Tuesday, 2 May 2017

Coco de mer: The Forbidden Fruit

In the islands of Praslin and Curieuse, in the Seychelles, grows one of the most exclusive palm trees in the world. The coco de mer (Lodoicea maldivica) has tall slender trunks that rise more than 30 meters above the ground. At its crown is a mass of fronds, with leaf blades fanning out nearly five meters across. On mature individuals, the leaves are often fringed at the edges. Their withered ends hang from the palm below the vibrant, healthy green crown.

Possibly the most renowned feature of coco de mer are its enormous seeds—the largest and heaviest seeds in the plant world. But it is the shape and not the size of the seeds, that makes coco de mer famous; the seeds bear an uncanny resemblance to a woman’s butt. Indeed, one of coco de mer’s archaic botanical name was Lodoicea callipyge, where callipyge in Greek means “beautiful buttocks”.
The coco de mer has been the stuff of mystery and legend, perhaps more than any other tree in the world. Centuries ago, before Seychelles were discovered and settled, the nuts from coco de mer used to wash up on distant shores, such as the Maldives, where the tree was unknown. There it was gathered from the beaches and traded with other countries. Because of its unusual shape and size, the nut was viewed as a fascinating object with powerful aphrodisiac qualities. And because it came from the Maldives, the nut was called Maldive coconut. This is still reflected in its current scientific name, Lodoicea maldivica.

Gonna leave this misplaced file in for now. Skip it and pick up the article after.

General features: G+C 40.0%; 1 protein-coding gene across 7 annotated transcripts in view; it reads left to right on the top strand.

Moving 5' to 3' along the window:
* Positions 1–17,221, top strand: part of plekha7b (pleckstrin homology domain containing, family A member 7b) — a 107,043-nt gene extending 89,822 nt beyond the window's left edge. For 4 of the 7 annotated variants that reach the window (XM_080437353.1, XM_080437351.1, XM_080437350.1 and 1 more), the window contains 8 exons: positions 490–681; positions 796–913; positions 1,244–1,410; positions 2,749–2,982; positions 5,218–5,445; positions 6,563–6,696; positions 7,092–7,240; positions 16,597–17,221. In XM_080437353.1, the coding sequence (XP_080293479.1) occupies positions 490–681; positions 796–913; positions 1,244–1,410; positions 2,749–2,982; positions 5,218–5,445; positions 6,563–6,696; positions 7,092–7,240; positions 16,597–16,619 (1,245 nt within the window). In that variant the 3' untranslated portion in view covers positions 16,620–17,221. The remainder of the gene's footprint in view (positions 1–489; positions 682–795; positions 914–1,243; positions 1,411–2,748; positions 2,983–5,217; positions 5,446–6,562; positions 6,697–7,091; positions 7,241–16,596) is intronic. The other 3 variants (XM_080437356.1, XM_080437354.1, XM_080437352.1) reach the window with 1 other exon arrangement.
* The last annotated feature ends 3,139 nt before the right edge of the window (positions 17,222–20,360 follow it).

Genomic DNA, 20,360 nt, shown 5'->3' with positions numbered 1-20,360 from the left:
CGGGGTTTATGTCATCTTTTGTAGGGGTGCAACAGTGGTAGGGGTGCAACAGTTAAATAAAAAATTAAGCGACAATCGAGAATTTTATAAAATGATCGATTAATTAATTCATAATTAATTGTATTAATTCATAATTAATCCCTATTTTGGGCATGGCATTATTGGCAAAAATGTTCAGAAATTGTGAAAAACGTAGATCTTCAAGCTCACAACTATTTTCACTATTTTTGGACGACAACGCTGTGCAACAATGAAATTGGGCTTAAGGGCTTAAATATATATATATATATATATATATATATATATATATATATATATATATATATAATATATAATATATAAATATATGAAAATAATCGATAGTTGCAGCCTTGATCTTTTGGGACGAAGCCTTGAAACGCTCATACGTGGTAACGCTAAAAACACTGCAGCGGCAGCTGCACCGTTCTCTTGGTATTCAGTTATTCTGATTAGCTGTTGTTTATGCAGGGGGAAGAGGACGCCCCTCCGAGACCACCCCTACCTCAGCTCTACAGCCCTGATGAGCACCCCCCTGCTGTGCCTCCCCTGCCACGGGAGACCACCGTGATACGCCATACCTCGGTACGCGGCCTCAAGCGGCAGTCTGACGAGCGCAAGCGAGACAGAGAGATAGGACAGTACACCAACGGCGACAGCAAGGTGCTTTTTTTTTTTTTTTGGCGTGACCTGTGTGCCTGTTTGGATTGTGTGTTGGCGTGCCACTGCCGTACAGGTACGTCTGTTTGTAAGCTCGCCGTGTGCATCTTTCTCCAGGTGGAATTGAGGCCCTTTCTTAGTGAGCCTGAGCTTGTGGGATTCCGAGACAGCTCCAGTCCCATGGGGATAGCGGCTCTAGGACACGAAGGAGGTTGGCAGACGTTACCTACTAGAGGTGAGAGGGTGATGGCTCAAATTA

When the fruit of a coco de mer falls into the sea, it cannot float because of its immense weight and density. Instead it sinks to the bottom. After spending a considerable period of time on the sea bed, the husk weakens and drops off. The internal parts of the nut decay, and the gases that form inside the nut makes it buoyant causing the bare nut to rise up to the surface. Many sailors had seen the nut rising up from the sea bed, and thought they grew on underwater trees, in a forest at the bottom of the Indian Ocean. This belief gave the tree its name, “coco de mer”, which is French for "coconut of the sea".

In those days, the coco de mer nuts held great value and all nuts found on the ocean or on the beaches became the immediate property of the King, who sold them at very high price or became precious regal gifts. Middle Eastern princes and even the Holy Roman Emperor, Rudolf II, offered a fortune for these rare treasures.










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